BL Premium reports that a senior Treasury official told the Board of Healthcare Funders’ (BHF’s) annual conference on Wednesday that the government’s plans for National Health Insurance (NHI) were likely to take many years to implement as there was limited scope to fund it with higher taxes. The first legislation for the scheme, the NHI Bill, was passed by parliament in December but has yet to be signed into law by the President. How it will be financed has not yet been finalised but the Department of Health (DOH) previously said it expected to raise an additional R200bn for NHI with taxes. “It is quite likely the evolution of NHI will be gradual over many years (and it is) likely it will not be promulgated all at once,” said the Treasury’s chief director for health and social development, Mark Blecher. In the current financial environment, it was difficult to make the case for increasing the proportion of public money set aside for health as it was already high relative to many other countries, said Blecher. Moreover, many countries that spent less on health were achieving better health outcomes, he said, citing Indonesia as an example. “We do need to move forward to NHI but we need to realise the fiscal constraints we are working under … and not being unrealistic about what the public sector can and cannot do. I think colleagues should perhaps not be unnecessarily nervous about the future because changes will be long and involve many stakeholders,” Blecher told delegates. The DOH’s Sandile Buthelezi said NHI would be phased in over time.

Read the full original of the report in the above regard by Tamar Kahn at BusinessLive (subscriber access only)

More nurses needed for NHI Bill to be effectively implemented, says Life Healthcare group

EWN reports that as the world gears up to commemorate International Nurses' Day on Sunday, the Life HealthCare Hospital group said that the hotly contested NHI Bill needed more nurses within the healthcare sector in order to be implemented without a hitch. The hospital group weighed in on the feasibility of the bill at a media briefing on Wednesday. It warned that in order for the bill to be effective, the immediate training and absorption of more nurses into the country’s healthcare system was vital.   Often referred to as the backbone of the healthcare system, both public and private, thousands of nurses reportedly sit at home, unemployed and unable to provide much-needed services.   Life Healthcare called on government to prioritise citizen health by training more nurses. In 2019, several private hospitals appealed to the SA Nursing Council to lift a restriction on the number of nurses private hospitals could train. To date, SA's two biggest hospital groups, Netcare and Mediclinic have only trained 303 nurses. Life Healthcare CEO Pete Wharton-Hood commented: "In the context of why, I am not getting any reasonable answers.   We look at it and say hang on a minute, there is something at play here that we do not understand. We know that we have to train more nurses, we are not stopping." He reiterated that private healthcare providers were more than willing to extend a hand to the public sector to mitigate the critical nursing shortage.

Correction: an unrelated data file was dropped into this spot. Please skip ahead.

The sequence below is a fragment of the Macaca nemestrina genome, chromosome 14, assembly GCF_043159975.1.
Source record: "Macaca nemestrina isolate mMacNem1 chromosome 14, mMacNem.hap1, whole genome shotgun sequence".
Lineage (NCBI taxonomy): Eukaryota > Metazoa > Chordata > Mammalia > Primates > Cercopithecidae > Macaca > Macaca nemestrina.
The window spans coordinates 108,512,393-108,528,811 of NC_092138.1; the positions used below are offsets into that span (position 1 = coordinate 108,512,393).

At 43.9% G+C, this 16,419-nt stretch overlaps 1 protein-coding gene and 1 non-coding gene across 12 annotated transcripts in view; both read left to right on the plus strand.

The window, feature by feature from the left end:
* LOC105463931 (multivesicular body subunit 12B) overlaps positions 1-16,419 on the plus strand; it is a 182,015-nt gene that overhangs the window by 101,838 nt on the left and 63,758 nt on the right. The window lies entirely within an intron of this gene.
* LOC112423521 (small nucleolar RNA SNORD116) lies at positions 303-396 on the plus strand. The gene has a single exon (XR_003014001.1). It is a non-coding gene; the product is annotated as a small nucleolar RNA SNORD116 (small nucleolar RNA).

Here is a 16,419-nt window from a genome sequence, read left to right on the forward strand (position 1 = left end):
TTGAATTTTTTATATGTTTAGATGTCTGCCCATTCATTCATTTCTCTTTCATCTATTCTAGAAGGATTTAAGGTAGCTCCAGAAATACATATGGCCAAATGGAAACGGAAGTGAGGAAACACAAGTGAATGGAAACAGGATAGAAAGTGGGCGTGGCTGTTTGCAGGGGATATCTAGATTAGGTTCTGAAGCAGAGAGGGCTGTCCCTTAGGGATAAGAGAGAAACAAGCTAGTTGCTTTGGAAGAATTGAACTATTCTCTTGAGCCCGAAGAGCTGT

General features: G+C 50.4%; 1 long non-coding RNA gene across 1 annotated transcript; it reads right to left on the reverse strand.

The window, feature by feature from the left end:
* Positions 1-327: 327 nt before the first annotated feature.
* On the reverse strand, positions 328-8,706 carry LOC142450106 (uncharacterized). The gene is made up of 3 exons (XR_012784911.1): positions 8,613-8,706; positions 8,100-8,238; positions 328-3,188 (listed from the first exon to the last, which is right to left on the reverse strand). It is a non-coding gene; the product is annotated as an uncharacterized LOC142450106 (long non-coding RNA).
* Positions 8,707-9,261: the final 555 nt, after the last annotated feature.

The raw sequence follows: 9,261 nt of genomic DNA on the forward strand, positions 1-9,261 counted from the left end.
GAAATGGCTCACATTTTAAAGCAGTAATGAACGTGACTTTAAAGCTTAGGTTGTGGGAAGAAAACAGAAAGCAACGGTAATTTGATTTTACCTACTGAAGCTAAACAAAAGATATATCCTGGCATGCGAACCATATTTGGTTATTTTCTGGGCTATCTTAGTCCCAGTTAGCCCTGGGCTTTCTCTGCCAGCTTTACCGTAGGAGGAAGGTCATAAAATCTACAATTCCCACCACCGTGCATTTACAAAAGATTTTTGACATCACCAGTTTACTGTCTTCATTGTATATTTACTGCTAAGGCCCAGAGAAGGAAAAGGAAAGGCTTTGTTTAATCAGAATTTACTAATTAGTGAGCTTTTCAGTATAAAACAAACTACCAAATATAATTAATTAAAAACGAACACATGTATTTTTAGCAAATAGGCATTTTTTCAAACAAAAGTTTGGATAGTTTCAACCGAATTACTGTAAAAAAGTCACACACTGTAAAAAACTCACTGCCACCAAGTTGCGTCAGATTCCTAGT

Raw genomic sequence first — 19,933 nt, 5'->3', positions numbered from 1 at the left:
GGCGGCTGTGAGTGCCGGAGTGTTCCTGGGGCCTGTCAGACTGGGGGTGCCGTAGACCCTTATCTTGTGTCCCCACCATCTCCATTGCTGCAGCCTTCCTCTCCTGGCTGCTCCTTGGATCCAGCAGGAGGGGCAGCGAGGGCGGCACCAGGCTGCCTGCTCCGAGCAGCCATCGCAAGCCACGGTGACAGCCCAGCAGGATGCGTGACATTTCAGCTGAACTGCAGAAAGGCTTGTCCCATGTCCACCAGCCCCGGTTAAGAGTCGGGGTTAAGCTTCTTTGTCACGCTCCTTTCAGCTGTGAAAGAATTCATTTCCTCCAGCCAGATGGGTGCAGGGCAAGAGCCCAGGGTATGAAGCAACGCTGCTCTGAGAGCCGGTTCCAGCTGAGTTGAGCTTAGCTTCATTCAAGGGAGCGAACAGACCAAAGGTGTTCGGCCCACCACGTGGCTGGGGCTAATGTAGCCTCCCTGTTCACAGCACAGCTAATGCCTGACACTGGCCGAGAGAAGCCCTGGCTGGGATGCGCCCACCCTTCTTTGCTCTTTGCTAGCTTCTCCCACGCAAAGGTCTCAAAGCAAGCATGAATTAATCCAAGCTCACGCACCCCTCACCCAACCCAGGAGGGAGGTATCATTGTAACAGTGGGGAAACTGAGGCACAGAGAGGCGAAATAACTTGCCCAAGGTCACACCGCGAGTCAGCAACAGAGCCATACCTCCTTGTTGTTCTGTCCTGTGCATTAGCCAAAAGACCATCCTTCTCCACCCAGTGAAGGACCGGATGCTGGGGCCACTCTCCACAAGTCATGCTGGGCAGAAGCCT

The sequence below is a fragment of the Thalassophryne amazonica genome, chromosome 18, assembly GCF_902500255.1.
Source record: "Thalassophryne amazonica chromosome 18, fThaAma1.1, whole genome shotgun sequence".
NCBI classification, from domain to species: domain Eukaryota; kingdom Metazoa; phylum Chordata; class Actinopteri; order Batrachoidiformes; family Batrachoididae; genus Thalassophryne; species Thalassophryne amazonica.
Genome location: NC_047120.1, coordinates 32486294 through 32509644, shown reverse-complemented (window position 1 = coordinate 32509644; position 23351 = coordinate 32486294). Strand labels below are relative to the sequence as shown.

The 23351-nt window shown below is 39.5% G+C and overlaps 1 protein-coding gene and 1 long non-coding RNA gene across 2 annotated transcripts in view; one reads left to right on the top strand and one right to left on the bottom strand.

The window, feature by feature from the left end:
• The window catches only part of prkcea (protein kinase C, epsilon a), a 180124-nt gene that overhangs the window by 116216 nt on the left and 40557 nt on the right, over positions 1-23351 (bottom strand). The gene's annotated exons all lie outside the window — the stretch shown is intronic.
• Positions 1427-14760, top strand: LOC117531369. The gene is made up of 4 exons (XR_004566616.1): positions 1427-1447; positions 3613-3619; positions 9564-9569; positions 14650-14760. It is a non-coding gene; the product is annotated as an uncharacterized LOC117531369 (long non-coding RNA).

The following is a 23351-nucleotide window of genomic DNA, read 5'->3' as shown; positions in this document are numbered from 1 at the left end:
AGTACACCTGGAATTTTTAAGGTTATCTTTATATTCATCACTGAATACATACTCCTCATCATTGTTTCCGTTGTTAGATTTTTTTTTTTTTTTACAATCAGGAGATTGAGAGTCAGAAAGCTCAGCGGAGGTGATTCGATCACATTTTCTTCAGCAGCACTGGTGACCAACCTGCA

Read the full original of the report in the above regard by Mongezi Koko at EWN


Ipid concerned over recent arrests of scores of police officers

The Star reports that the Independent Police Investigative Directorate (Ipid) has raised concerns about the high number of law enforcement officials being arrested. From 7 April to date, scores of police officials have been nabbed on various charges, ranging from murder and attempted murder to discharging their police firearms, and rape. Speaking on Tuesday, Ipid spokesperson Phaladi Shuping expressed concern over the alarming rate of police being arrested or appearing in court for these alleged crimes, saying it was disappointing. He said Ipid could not really tell why this had become a scourge since the selection process was the responsibility of the police. “As Ipid, we are aware of these incidents and we need all law enforcement officers to assist in the fight against crime due to the high rate of crime in our country. It is disappointing when there are allegations of criminality against law enforcement officers,” Shuping stated. In the last month, six rape charges have been laid, with some allegedly raping their loved ones, or senior officers allegedly raping trainee females. The latest rape accused, a 34-year old police constable from Richmond in the Northern Cape, who was arrested on Monday, appeared in court on charges of rape and assault with intent to cause grievous bodily harm.

Read the full original of the report in the above regard by Mashudu Sadike at The Star

Police facing skills exodus to private sector, says Popcru